Warning: Spoiler Alert
Notwithstanding the greatness of Bob Odenkirk and his Saul Goodman character, the intrigue that Breaking Bad fans felt for Better Call Saul wasn’t limited to the series lead. The return of the Mike the Cleaner character that Jonathan Banks inhabited so well was also a point of great anticipation. Saul and Mike certainly went through their ups and downs on the original series, but their professional skill sets were a perfect match. The first half of Season 1 of this prequel focused, understandably, on the backstory of Saul, still known in ’02 by his birth name of Jimmy McGill. The few glimpses of Mike were tantalizing in their promise of what would start to unfold when the writers turned their glances his way.
And finally, in Episode 1.6, Five-O, that moment has arrived. As a matter of fact, Jimmy’s appearances on his own show were limited to a single segment. For all intents and purposes, this was the “Mike Show,” a darker piece of drama start-to-finish than this program has delivered to date.
Deploying a shaky timeline, darting to and fro, the events of Mike’s past come into sharp focus for the first time ever. In the cold open, after getting off a train in Albuquerque for the first time, he greets a woman who is revealed as his daughter-in-law, Stacey. He then excuses himself to obtain tampons from a dispensing machine in the women’s restroom, before entering a stall in the men’s room to apply them to an apparent bullet wound in his shoulder. The episode is already feeling more like Breaking Bad than Better Call Saul and with all due respect to the awesome prequel, that’s a huge compliment.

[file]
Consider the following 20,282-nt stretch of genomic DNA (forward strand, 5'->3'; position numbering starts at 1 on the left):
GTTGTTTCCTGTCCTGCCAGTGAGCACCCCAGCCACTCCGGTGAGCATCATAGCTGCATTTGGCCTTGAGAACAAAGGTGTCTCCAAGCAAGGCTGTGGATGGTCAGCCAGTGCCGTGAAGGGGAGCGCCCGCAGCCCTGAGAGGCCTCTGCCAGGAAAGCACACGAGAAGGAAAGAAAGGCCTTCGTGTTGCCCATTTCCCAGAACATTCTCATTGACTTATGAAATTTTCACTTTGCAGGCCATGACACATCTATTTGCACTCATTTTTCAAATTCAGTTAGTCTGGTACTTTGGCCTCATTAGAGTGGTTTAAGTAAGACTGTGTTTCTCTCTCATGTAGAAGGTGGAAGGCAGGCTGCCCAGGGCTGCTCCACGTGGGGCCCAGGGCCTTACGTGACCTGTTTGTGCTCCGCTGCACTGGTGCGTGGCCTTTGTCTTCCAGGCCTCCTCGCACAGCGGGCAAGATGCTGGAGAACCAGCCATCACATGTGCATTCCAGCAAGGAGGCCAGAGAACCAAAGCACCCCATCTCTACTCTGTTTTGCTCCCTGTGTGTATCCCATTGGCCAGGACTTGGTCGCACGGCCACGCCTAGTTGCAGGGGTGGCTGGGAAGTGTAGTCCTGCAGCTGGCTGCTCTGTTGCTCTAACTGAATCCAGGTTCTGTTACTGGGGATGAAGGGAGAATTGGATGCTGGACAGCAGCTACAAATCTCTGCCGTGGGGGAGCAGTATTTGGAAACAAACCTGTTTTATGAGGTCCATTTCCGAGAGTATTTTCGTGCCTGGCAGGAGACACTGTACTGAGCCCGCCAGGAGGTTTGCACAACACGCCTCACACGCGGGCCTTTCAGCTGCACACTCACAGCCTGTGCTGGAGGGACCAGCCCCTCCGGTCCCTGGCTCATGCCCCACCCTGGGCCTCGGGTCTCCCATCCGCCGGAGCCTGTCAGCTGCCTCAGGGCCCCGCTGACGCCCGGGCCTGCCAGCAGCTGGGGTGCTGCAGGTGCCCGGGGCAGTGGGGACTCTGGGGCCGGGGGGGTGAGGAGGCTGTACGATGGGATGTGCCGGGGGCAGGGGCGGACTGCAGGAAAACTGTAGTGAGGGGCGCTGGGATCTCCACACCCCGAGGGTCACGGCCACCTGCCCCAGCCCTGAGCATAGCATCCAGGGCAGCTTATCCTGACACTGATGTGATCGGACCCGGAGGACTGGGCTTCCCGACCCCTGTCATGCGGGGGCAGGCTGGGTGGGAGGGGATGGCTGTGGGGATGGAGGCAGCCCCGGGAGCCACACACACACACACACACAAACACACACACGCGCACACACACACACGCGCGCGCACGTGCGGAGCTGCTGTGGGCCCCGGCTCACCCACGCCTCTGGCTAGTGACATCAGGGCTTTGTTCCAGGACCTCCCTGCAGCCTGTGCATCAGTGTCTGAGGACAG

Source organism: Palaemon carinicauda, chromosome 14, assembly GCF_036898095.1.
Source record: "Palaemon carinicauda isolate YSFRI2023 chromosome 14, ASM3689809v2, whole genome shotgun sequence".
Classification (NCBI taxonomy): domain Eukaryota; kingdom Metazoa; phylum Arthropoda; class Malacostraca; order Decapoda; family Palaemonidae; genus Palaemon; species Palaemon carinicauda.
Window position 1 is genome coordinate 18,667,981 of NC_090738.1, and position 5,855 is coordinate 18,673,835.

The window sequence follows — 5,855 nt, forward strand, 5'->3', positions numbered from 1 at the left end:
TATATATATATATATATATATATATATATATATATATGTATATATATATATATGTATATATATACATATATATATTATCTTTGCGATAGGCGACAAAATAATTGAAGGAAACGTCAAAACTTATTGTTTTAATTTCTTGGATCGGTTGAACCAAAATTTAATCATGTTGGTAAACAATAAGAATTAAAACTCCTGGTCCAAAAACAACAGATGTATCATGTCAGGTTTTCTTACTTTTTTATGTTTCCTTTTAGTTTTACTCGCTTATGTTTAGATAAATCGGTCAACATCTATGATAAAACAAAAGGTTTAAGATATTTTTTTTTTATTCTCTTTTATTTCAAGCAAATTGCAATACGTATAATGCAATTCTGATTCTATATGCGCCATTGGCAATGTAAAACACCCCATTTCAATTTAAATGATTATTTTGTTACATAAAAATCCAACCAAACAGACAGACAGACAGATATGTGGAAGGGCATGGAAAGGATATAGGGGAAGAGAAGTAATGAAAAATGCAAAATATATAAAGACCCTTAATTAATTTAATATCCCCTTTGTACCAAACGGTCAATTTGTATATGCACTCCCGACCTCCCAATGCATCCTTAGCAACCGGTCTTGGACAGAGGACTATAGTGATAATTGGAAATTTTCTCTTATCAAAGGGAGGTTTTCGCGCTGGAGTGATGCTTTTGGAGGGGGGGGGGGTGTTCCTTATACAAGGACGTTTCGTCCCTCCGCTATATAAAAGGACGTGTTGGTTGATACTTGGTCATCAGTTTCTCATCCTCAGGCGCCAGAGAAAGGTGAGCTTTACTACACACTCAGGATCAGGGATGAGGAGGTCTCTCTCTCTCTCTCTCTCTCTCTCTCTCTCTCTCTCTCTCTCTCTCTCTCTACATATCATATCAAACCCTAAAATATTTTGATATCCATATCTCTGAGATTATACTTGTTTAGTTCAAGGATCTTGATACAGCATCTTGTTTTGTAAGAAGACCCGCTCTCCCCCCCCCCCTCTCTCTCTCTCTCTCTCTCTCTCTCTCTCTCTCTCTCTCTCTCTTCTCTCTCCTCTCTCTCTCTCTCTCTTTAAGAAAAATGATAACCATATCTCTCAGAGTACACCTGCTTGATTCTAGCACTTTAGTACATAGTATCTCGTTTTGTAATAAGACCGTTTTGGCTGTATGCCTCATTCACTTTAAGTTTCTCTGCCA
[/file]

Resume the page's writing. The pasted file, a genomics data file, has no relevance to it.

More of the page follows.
At Stacey’s house, she tells him that she is haunted by the final days with her husband, Matty, Mike’s son. He was extraordinarily moody and she overheard him having a fierce phone argument with someone that he refused to explain to her. Mike claims ignorance of these matters and urges her to drop them, for the sake of her own sanity. He offers to help her and her daughter Kaylee in any way that he can. Subsequently, he makes his way to a veterinarian who provides “extra services” to get his bullet wound treated for $500 in cash. Suspecting that Mike regularly engages in shady activities, the vet offers to find him some of that work through his friends, but Mike declines.
Flashing back to the end of the last episode, Mike is down at the station for questioning – not being held officially, but merely (so far) being asked to cooperate with two detectives from Philadelphia. Mike demurs and slides Jimmy’s business card across the table. This was an interesting twist, because there has been no indication yet that Mike regards the lawyer as anything much more than a clown and it seemed strange for him to entrust Jimmy with such a serious manner.